Yes, sorry about that. That’s OK. So saying for me, being approached in a bar is not my ideal environment to be approached, because I tend to think if you’re being approached in a bar, it’s just. And I stereotyping here, I know it’s like a guy on the make, you know, it’s not after a serious or, you know, looking to be in a relationship. He’s he’s looking for a pick up. So that, for me, is completely off putting.

    [03:11]

    Sorry, can I come in there a little bit? It’s funny you say that because I think the complete opposite.

    [03:18]

    I’m actually saying to the people of my great courtroom that quite often it’s the environment for me as well, the place I don’t really appreciate somebody approaching me. I mean, for example, I don’t own the street or supermarket or places that I’m perhaps not open to being approached. But I find that if I go to a restaurant or a bar or a pub, then I I’m a bit more open to being approached. Whether that person is doing it, just like you said, someone on the make or just whatever, I try to ascertain that in the conversational in their approach to me and take it from there, really.

    [04:02]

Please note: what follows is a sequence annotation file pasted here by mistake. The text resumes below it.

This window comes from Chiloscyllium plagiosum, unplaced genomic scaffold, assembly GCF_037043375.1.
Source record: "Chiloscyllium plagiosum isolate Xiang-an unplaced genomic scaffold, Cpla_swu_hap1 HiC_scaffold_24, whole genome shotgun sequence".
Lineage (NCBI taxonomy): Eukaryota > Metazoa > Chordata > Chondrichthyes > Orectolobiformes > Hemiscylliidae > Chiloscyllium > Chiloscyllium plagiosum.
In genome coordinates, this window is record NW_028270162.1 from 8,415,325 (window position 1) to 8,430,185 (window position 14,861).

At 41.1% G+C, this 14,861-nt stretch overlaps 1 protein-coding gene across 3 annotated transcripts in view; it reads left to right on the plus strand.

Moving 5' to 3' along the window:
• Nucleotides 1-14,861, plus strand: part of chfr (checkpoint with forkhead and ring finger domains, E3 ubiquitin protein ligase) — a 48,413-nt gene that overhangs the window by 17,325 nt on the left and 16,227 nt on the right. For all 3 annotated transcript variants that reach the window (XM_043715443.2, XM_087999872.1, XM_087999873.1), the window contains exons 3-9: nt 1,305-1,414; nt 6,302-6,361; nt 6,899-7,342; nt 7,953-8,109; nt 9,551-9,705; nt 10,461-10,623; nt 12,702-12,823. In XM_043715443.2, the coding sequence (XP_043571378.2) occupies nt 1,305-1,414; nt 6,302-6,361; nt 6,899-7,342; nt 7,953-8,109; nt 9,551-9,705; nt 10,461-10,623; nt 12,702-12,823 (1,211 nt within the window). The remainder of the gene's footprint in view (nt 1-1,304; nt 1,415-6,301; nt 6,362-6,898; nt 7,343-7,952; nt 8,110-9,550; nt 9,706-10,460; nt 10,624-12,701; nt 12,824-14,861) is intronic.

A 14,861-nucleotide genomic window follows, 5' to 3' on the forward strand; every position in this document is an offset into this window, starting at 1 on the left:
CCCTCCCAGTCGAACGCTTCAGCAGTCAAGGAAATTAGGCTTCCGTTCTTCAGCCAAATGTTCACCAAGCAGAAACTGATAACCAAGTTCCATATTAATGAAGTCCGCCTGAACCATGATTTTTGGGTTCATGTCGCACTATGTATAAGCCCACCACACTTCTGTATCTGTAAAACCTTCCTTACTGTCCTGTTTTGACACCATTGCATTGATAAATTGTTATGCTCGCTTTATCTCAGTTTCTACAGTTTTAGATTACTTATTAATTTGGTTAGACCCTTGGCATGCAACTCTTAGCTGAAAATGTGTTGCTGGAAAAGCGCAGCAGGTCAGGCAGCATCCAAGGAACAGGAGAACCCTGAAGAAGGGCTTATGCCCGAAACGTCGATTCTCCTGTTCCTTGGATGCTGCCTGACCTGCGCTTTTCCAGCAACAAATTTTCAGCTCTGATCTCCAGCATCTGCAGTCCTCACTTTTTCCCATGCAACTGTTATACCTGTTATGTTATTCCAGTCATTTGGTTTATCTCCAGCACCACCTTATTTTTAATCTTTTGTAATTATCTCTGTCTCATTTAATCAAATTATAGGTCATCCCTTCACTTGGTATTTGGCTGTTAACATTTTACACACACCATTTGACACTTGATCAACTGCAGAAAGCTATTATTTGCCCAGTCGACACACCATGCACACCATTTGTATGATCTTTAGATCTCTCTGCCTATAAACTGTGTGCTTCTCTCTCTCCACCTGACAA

So it’s it’s funny that you say that I just sort of base it on the fact that I don’t feel so confident to receive attention in certain places, that I don’t feel comfortable in a bar situation.

    [04:17]

    OK, well, I feel more open because I feel like I wouldn’t mind in that sort of environment restaurant. It’s not an issue, which is interesting. Sheila, really interesting case for you. So would you be more open to sort of receiving an approach sort of in the supermarket, for example, or on the street?

    [04:39]

    No, probably not. Again, like you said, I’m guess I’m not expecting it. I guess, you know, if it was, say, at a dinner party, a friend’s house or, you know, even in a restaurant. And I think it’s probably my own hang up that, you know, I’m I don’t really drink drink occasionally. And for me being in a bar, I’m probably there with a friend. But secondly, I guess, is the fact that I don’t drink.

    [05:03]

    I feel as if I don’t feel a bit for fraud, impostor being in a bar. So I’m not comfortable in my own skin in that environment anyway.

    [05:12]

    OK, ok, that’s interesting. So from both, they said it is individual and where you feel comfortable, but it’s about feeling comfortable. Is where you’re going to be more confident with the approach and more receptive?